Decentralized finance, or DeFi for short, is a new wave of financial applications built on Ethereum that are designed to offer users a more decentralized and open alternative to traditional financial products and services.
DeFi apps range from protocols that enable the lending and borrowing of digital assets, to platforms that facilitate the creation and trade of synthetic assets, to data and analytics tools for tracking and understanding the burgeoning DeFi ecosystem.
While still in its early days, the DeFi space has seen explosive growth in recent months, with the total value locked in Ethereum-based DeFi protocols surpassing $1 billion in mid-2019
This rapid growth has been driven by a combination of factors, including the launch of popular protocols such as Maker and Compound, as well as the growing interest in Ethereum from both retail and institutional investors.
- Institutional investors take advantage of the Bitcoin price correction to accumulate the asset
- Bitcoin has 10% losses on strong sales
- Michael Burry believes Bitcoin is bull trapped
To make it easy: while Bitcoin was created to decentralize money, DeFi intends to decentralize financial services, taking out all sorts of intermediaries, whether banks or brokerages themselves.
The term emerged a few years ago – there is no exact date for its emergence – and since then, the number of projects in this system, in addition to the amount of money and users, has grown day by day, gaining more strength since 2019.
Generally speaking, it is basically a new technology that involves building and offering financial products and services in a decentralized way, from a blockchain, as an alternative to the traditional financial market.
With DeFi protocols now handling billions of dollars worth of value, there is a growing need for solutions that can provide users with greater security, transparency, and trustlessness. In particular, many DeFi protocols currently rely on centralized exchanges, which introduces counterparty risk and raises concerns about the centralized control of user funds.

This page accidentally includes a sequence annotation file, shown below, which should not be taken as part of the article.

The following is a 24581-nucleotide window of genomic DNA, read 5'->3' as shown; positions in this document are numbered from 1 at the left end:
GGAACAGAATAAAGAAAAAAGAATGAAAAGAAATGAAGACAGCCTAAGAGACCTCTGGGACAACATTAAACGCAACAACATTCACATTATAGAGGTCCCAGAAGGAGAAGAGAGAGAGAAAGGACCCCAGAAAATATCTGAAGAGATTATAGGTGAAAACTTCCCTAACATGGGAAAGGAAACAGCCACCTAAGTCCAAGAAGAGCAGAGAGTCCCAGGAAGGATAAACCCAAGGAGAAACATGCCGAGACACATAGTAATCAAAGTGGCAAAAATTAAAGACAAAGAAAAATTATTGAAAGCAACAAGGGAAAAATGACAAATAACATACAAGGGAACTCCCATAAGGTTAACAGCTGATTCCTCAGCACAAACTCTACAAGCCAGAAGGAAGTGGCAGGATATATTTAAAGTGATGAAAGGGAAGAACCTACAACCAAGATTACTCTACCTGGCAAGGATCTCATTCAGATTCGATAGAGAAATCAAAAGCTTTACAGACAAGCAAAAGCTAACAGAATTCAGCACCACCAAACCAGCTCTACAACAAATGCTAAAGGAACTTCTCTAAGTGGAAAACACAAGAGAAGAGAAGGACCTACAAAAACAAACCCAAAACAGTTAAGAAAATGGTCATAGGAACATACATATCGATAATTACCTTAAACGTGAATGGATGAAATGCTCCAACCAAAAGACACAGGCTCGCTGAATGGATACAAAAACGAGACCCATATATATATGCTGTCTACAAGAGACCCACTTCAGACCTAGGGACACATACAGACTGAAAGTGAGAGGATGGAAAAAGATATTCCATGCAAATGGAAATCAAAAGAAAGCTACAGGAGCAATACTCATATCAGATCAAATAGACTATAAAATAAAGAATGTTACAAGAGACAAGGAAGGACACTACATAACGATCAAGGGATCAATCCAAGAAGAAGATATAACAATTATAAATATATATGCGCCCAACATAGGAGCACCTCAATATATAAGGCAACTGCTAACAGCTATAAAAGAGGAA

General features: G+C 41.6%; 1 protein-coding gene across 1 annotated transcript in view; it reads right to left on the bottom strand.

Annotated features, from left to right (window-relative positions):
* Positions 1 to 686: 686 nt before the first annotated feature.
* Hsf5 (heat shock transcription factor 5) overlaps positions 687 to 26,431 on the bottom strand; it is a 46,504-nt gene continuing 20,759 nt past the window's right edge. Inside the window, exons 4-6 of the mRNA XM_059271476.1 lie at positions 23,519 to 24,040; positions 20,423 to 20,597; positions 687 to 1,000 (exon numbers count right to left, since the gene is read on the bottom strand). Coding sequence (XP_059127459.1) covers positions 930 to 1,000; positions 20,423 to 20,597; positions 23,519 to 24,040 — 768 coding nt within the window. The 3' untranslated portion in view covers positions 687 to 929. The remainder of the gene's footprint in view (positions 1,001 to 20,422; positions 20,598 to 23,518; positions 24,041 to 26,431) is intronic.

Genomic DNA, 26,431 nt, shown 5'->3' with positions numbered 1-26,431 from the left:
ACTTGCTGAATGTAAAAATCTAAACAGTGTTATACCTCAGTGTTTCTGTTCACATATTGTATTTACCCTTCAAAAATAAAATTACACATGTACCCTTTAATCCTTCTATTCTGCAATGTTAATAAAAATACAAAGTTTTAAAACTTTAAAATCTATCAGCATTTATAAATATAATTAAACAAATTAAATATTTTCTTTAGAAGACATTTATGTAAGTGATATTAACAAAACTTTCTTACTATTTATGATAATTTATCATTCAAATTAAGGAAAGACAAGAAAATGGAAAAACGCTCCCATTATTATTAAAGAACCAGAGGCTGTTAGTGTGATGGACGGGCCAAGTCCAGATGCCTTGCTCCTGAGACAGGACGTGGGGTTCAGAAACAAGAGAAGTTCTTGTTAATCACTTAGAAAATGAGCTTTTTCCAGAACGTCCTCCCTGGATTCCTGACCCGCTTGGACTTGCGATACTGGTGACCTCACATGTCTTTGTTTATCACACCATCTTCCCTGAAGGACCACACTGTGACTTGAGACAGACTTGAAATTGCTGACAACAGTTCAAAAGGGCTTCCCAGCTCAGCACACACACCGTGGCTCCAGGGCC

There are a number of projects working on solutions to these problems, including decentralized exchanges (DEXes) that can provide users with a more secure and trustless way to trade digital assets, as well as platforms that offer greater transparency around protocol governance and risk management.
Most DeFi applications use Ethereum blockchain to complete transactions, as it allows the creation of smart contracts (Smart Contract) which are like pre-programmed protocols in blockchains that, once it reaches such contract conditions, it runs itself, automatically, without the need for any intermediating body.
Currently, Ethereum is the second most traded cryptocurrency in the world, second only to Bitcoin. In general, its blockchain makes it possible to run a series of applications through decentralized brokers (DEX) or dapps, where markets are always open and there are no authorities that can block payments or deny access to anything.
Using dapps like Uniswap, Compound and Maker, you can do just about anything with cryptocurrency that you can do with traditional currencies like the dollar.
Some features include, for example, borrowing and lending coins anonymously, making investments, having access to stable coins and volatile ones like Bitcoin itself.
To give you an idea, there are applications that charge rates less than 1% per year and lend 100% of the value of the crypto given as guarantee to any client that activates the mechanism, not to mention the possibility that some protocols offer to monetize the cryptos that are “stopped” through Stake, Pool and Farm, which are not even compared to the derisory ones of traditional banks!
According to the DeFi Pulse website, Decentralized Finance currently has about $48 billion locked in (TVL) in its protocols, having peaked in May 2021, with about $87 billion.